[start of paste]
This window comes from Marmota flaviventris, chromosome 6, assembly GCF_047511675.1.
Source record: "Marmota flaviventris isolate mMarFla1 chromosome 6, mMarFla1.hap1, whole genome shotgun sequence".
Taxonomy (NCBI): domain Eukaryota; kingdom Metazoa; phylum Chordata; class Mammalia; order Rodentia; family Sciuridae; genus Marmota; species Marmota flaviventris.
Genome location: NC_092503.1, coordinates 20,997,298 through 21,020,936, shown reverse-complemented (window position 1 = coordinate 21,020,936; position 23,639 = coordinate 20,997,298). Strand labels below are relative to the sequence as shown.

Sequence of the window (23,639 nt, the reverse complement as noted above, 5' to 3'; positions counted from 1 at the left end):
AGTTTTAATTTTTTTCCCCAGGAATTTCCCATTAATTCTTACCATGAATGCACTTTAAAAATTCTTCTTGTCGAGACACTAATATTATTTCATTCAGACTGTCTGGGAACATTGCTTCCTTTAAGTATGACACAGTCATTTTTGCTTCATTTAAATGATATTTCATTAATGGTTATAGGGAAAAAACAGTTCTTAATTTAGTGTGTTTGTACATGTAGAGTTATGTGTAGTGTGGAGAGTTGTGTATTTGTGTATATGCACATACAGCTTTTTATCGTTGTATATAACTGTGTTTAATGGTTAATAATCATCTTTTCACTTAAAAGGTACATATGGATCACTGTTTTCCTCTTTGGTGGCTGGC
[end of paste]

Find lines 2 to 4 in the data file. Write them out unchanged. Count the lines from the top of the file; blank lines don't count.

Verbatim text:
Source record: "Marmota flaviventris isolate mMarFla1 chromosome 6, mMarFla1.hap1, whole genome shotgun sequence".
Taxonomy (NCBI): domain Eukaryota; kingdom Metazoa; phylum Chordata; class Mammalia; order Rodentia; family Sciuridae; genus Marmota; species Marmota flaviventris.
Genome location: NC_092503.1, coordinates 20,997,298 through 21,020,936, shown reverse-complemented (window position 1 = coordinate 21,020,936; position 23,639 = coordinate 20,997,298). Strand labels below are relative to the sequence as shown.